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Coming to Terms with Chance in Evolution

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Discussions of `chance' and other related concepts (such as 'stochasticity', 'randomness', 'indeterminism', etc.) are found throughout philosophical work on evolutionary theory. By focusing on three commonly recognized distinctions, I identify four 'chance'-like concepts: randomness, subjective unpredictability, collapsible objective chance, and non-collapsible objective chance. These are not, however, merely semantic distinctions: it is demonstrated that conflation of these clearly separate notions undermines widely-cited arguments in the philosophy of biology -- particularly, in the debate over the interpretation of fitness, natural selection, and genetic drift.

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Coming to Terms with Chance in Evolution

  1. 1. . . COMING TO TERMS WITH CHANCE IN EVOLUTION Louisiana State University, 2/3/2014 Charles H. Pence Program in History and Philosophy of Science Department of Philosophy
  2. 2. color by Mads Madsden
  3. 3. . . NATURAL SELECTION
  4. 4. t=0
  5. 5. t=0 t=1
  6. 6. t=0 t=1 t=2
  7. 7. . . FITNESS
  8. 8. .
  9. 9. .
  10. 10. . >
  11. 11. Orange organisms . leave more offspring than teal organisms.
  12. 12. Orange organisms . leave more offspring than teal organisms. A circle: the tautology problem
  13. 13. Orange organisms will probably (are disposed to) leave more offspring than teal organisms.
  14. 14. . . GENETIC DRIFT
  15. 15. t=0
  16. 16. t=0 t=1
  17. 17. t=0 t=1 t=2
  18. 18. . . THE GOALS
  19. 19. . . Distinguish four notions of chance in evolution Show that conflation of all four leads to problems — then fix the problems
  20. 20. . . FOUR CONCEPTS OF CHANCE
  21. 21. . ‘chance’-like concepts
  22. 22. . ‘chance’-like concepts process concepts outcome concepts
  23. 23. . ‘chance’-like concepts process concepts outcome concepts randomness
  24. 24. . ‘chance’-like concepts process concepts subjective objective outcome concepts randomness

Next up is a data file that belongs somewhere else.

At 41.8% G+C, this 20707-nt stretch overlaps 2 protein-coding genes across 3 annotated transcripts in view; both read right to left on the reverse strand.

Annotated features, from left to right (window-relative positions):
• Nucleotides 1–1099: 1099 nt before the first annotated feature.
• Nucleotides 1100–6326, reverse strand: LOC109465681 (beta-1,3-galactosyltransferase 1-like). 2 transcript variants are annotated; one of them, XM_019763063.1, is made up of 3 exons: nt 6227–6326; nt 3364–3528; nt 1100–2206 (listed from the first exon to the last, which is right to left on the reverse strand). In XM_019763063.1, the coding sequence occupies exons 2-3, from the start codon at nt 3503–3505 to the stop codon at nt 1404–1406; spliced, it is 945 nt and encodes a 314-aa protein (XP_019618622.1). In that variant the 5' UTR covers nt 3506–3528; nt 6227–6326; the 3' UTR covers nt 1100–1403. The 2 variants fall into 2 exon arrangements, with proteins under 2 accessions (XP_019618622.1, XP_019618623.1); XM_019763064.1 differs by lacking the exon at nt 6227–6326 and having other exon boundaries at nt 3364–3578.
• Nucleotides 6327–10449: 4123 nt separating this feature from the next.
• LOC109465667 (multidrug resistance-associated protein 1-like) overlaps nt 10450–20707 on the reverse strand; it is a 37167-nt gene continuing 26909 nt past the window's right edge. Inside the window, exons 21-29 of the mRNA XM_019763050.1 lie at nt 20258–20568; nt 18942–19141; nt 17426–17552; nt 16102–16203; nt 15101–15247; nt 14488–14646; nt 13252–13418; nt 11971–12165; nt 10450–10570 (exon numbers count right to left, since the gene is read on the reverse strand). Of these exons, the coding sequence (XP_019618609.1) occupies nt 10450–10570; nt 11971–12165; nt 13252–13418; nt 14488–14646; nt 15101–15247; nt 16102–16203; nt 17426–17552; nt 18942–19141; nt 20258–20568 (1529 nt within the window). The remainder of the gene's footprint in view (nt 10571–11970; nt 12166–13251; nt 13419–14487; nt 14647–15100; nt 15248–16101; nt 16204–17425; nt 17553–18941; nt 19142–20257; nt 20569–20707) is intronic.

25. 25. . ‘chance’-like concepts process concepts subjective unpredictability objective outcome concepts randomness
  26. 26. . ‘chance’-like concepts process concepts subjective unpredictability outcome concepts objective collapsible randomness non-collapsible
  27. 27. Pr( heads ∣ coin flipped ) = 0.5
  28. 28. Pr( heads ∣ coin flipped ) = 0.5 Pr( heads ∣ Ω) = 0 or 1 Pr( heads ∣ Ω) = x
  29. 29. Pr( heads ∣ coin flipped ) = 0.5 Pr( heads ∣ Ω) = 0 or 1 COLLAPSIBLE Pr( heads ∣ Ω) = x NON-COLLAPSIBLE
  30. 30. from Diaconis (1998)
  31. 31. . . randomness unpredictability collapsible objective chance non-collapsible objective chance
  32. 32. . . SOLVING PROBLEMS
  33. 33. . . BC: Natural selection is chancy because genetic drift is chancy.
  34. 34. “drift clearly is a stochastic or probabilistic or indeterministic phenomenon” (BC, 324)
  35. 35. “drift clearly is a stochastic or probabilistic or indeterministic phenomenon” (BC, 324)
  36. 36. “drift clearly is a stochastic or probabilistic or indeterministic phenomenon” (BC, 324) “the inferences we can make” about drift (BC, 322); what drift “can predict” or “cannot predict” (BC, 323)
  37. 37. “if one is a realist...then one should conclude that [evolutionary theory] is fundamentally indeterministic” (BC, 336)
  38. 38. (P1) Drift is unpredictable. (P2) Drift is an autonomous statistical law. (C1) Drift is chancy (a fortiori from P1 and P2). (P3) Natural selection and drift are “inextricably connected” (BC, 324). (C2) Natural selection is objectively chancy (from C1 and P3).
  39. 39. . . Why fix this?
  40. 40. (P1*) Drift exhibits collapsible objective chance. (P2) Drift is an autonomous statistical law. (C1*) Drift is chancy (a fortiori from P1 and P2). (P3) Natural selection and drift are “inextricably connected” (BC, 324). (C2) Natural selection is objectively chancy (from C1* and P3).
  41. 41. Why think this is right?
  42. 42. Why think this is right? • The “hidden variables” argument • Brandon’s other work on drift
  43. 43. “Are the probabilities employed in the theory [subjective] or not?” (GHR, 146) GOOD: unpredictability
  44. 44. “Ungrounded probabilistic propensities are not mechanisms; they are admissions that there is no mechanism operating....” “[P]ure probabilistic propensities are viewed as an uncomfortable but unavoidable conclusion in quantum mechanics.” (GHR, 154) BAD: non-collapsible objective chance
  45. 45. . . THE TAKE-HOME
  46. 46. . . BC conflate unpredictability, non-collapsible, and collapsible objective chance GHR conflate unpredictability and non-collapsible objective chance
  47. 47. . . Most importantly: we can fix BC’s argument, if we resolve this conflation
  48. 48. . .
  49. 49. . .
  50. 50. Pearson, Biometrika 5:1 (1906)
  51. 51. If we want to make a statement about the stature of Englishmen, we must find a way of describing our whole experience … so that we can easily remember and communicate to others how many men of any given height we find among a thousand Englishmen. We must give up the attempt to replace our experiences by a simple average value and try to describe the whole series of results our observation has yielded. Weldon 1906, p. 94
  52. 52. . . QUESTIONS? charles@charlespence.net http://charlespence.net @pencechp

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